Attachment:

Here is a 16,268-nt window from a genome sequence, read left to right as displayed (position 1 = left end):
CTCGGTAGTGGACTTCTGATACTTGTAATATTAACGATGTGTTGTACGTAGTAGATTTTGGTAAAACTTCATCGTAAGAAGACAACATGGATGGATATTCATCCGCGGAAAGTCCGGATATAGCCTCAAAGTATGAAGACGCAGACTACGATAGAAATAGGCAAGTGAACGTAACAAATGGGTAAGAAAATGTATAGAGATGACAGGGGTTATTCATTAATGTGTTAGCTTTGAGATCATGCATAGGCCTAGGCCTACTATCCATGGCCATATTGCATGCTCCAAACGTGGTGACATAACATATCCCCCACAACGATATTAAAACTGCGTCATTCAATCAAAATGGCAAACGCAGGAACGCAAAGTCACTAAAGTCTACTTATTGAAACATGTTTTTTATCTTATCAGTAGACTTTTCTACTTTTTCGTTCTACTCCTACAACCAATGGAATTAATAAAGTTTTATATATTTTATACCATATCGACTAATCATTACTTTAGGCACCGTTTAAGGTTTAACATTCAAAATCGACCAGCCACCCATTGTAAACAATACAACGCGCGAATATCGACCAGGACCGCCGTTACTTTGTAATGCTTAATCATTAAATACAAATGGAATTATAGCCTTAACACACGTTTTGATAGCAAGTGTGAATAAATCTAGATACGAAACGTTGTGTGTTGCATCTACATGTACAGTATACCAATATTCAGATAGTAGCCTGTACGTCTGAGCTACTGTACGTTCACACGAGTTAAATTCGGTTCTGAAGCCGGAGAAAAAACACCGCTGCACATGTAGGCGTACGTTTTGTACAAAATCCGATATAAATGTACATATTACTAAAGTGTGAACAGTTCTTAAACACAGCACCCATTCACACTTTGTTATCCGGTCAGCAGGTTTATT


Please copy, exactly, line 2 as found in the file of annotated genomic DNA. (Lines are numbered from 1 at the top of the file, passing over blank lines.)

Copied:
CTCGGTAGTGGACTTCTGATACTTGTAATATTAACGATGTGTTGTACGTAGTAGATTTTGGTAAAACTTCATCGTAAGAAGACAACATGGATGGATATTCATCCGCGGAAAGTCCGGATATAGCCTCAAAGTATGAAGACGCAGACTACGATAGAAATAGGCAAGTGAACGTAACAAATGGGTAAGAAAATGTATAGAGATGACAGGGGTTATTCATTAATGTGTTAGCTTTGAGATCATGCATAGGCCTAGGCCTACTATCCATGGCCATATTGCATGCTCCAAACGTGGTGACATAACATATCCCCCACAACGATATTAAAACTGCGTCATTCAATCAAAATGGCAAACGCAGGAACGCAAAGTCACTAAAGTCTACTTATTGAAACATGTTTTTTATCTTATCAGTAGACTTTTCTACTTTTTCGTTCTACTCCTACAACCAATGGAATTAATAAAGTTTTATATATTTTATACCATATCGACTAATCATTACTTTAGGCACCGTTTAAGGTTTAACATTCAAAATCGACCAGCCACCCATTGTAAACAATACAACGCGCGAATATCGACCAGGACCGCCGTTACTTTGTAATGCTTAATCATTAAATACAAATGGAATTATAGCCTTAACACACGTTTTGATAGCAAGTGTGAATAAATCTAGATACGAAACGTTGTGTGTTGCATCTACATGTACAGTATACCAATATTCAGATAGTAGCCTGTACGTCTGAGCTACTGTACGTTCACACGAGTTAAATTCGGTTCTGAAGCCGGAGAAAAAACACCGCTGCACATGTAGGCGTACGTTTTGTACAAAATCCGATATAAATGTACATATTACTAAAGTGTGAACAGTTCTTAAACACAGCACCCATTCACACTTTGTTATCCGGTCAGCAGGTTTATT